Wednesday, 24 August 2011

FCC Officially Repeals Fairness Doctrine

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The Federal Communications Commission (FCC) finally laid the notion of the Fairness Doctrine to rest this week when it eliminated more than 80 media industry rules. According to the Blaze, “The doctrine, that sought to ensure inclusiveness of different viewpoints broadcast on the airwaves, was officially erased by FCC Chairman Julius Genachowski on Monday.”

Implemented post-World War II, the Fairness Doctrine mandated that those with broadcast licenses present controversial issues in a manner dubbed by the commissioner to be fair and balanced. At the time the doctrine was put in place, there were less than 3,000 radio stations in existence, as opposed to the 14,000 today.

As noted by The New American’'s Daniel Sayani, while much of the regulation pertaining to the Fairness Doctrine was repealed in the 1980s under FCC Chairman Fowler, the doctrine technically remained on the books.

House Republicans vowed to eliminate the Fairness Doctrine after winning the House in 2010. Genachowski announced his intent to scrap the doctrine in June, after submitting to pressures from House Republicans to do so. Rep. Fred Upton (R-Mich.), Chairman of the House Committee on Energy and Commerce, sent a letter to Genachowski asking how the FCC plans to respond to the President's directive on regulatory reviews, referring to Obama’s Executive Order to rollback unnecessary and burdensome regulations:

We have yet to see a plan from your agency on how it will implement the January 2011 order and begin eliminating other outmoded and economically harmful regulations. When will you begin eliminating other antiquated rules that stifle investment and harm innovation? What concrete steps will you take to reduce the burden on small businesses, who are today's primary engine for jobs growth? How many jobs will you create through your deregulatory efforts?

Genachowski responded by submitting a letter to Upton, which indicated he would be making a recommendation to delete the Fairness Doctrine as part of the agency’s efforts to eliminate “antiquated and outmoded rules that unnecessarily burden business.” The letter read:

As I stated at my confirmation hearing and on numerous subsequent occasions, I oppose the Fairness Doctrine, which has been a dead letter at the Commission for more than two decades. In my view, the Fairness Doctrine holds the potential to chill free speech and the free flow of ideas, and accordingly, was properly abandoned. The General Counsel has advised me that the FCC’s abandonment of the Fairness Doctrine had the legal effect that the Commission intended, and that the Fairness Doctrine is unenforceable even without an affirmative rulemaking proceeding and vote of the Commission to revive it. I have publicly stated many times that I would not initiate any effort to reinstate the Fairness Doctrine.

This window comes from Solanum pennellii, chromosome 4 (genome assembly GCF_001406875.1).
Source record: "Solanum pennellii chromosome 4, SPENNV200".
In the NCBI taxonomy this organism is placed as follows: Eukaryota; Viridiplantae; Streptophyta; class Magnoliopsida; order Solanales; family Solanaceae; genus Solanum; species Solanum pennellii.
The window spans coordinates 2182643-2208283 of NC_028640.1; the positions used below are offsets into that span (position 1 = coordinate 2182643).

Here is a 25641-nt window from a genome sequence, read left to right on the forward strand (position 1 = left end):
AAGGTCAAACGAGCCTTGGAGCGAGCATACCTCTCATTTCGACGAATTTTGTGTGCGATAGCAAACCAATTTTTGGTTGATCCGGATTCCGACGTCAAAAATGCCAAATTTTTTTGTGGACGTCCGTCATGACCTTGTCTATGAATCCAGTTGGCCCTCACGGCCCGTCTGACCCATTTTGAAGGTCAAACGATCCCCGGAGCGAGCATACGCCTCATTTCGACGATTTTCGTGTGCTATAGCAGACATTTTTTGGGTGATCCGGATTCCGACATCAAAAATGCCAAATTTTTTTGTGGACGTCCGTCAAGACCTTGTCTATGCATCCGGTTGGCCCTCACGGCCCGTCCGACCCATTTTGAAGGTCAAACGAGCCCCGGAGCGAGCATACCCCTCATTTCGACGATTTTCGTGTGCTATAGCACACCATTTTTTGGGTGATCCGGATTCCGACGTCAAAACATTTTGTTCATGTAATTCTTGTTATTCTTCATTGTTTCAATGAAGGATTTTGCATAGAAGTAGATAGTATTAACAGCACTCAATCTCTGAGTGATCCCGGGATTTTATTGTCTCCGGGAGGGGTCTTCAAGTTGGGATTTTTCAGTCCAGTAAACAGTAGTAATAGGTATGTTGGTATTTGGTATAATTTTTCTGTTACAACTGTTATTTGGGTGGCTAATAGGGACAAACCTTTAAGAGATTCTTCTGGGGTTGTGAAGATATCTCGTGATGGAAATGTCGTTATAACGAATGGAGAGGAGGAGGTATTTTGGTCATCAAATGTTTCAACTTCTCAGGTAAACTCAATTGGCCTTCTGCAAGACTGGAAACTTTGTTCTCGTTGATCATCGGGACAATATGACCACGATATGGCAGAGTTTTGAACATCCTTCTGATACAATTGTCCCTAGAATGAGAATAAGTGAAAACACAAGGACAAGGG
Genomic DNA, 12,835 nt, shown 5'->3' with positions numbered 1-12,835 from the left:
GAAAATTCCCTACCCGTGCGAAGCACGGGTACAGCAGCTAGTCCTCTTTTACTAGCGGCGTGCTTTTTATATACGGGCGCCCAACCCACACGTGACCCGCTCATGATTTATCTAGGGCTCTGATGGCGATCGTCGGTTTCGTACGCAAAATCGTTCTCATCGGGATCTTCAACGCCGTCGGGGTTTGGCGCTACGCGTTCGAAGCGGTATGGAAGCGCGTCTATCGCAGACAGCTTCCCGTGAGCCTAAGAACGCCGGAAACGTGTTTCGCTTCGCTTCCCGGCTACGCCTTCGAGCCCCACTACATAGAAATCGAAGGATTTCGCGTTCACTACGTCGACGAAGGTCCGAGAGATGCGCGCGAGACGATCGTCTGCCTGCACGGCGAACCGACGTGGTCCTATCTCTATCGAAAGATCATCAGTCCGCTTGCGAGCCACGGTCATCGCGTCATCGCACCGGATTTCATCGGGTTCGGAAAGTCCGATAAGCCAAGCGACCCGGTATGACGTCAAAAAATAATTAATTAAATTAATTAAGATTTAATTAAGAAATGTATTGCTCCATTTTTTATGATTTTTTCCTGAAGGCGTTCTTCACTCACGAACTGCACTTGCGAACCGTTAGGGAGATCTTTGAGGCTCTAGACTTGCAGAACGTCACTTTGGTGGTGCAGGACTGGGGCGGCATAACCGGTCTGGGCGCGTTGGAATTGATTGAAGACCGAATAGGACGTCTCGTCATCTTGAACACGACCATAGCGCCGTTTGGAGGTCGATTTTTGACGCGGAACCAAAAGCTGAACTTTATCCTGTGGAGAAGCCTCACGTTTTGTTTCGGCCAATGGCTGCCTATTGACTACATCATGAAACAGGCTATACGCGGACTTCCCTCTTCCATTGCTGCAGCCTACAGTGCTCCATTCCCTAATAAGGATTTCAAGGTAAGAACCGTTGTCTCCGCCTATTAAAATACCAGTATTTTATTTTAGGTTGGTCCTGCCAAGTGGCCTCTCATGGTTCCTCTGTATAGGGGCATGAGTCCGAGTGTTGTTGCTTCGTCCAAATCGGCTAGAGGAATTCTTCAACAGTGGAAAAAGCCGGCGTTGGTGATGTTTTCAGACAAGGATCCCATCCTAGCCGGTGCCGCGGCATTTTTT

When Upton learned of Genachowski’s intent to remove the rule, he and Rep. Greg Walden (R-Oregon), Chairman of the Subcommittee on Communications, issued a joint statement that read, “We are heartened by your continued opposition to the Fairness Doctrine because of its chilling effects on free speech and the free flow of ideas.”

Critics of the Fairness Doctrine have bemoaned what they perceive to be its violation of the right of free speech. Though the doctrine had been all but abandoned in 1987 under President Ronald Reagan, it remained on the books until Monday’s move. Up until then, critics feared that the doctrine would be revived in order to stifle conservative talk radio.

The Fairness Doctrine was introduced in 1949 and was backed by Congress in 1954. By the 1970s, the FCC referred to the doctrine as the “single most important requirement of operation in the public interest — the sine qua non for grant of a renewal of license.”

In 1987, the FCC voted to stop implementing the rule, but the language was never removed from the books. On Monday, however, the rule was removed from the Federal Register. Politico explains:

Monday’s move is part of the commission’s response to a White House executive order directing a “government-wide review of regulations already on the books” designed to eliminate unnecessary regulations.

Also consigned to the regulatory dustbin are the “broadcast flag” digital copy protection rule that was struck down by the courts and the cable programming service tier rate. Altogether, the agency tossed 83 rules and regs.

According to Genachowski, the move was intended to promote “a healthy climate for private investment and job creation.” 

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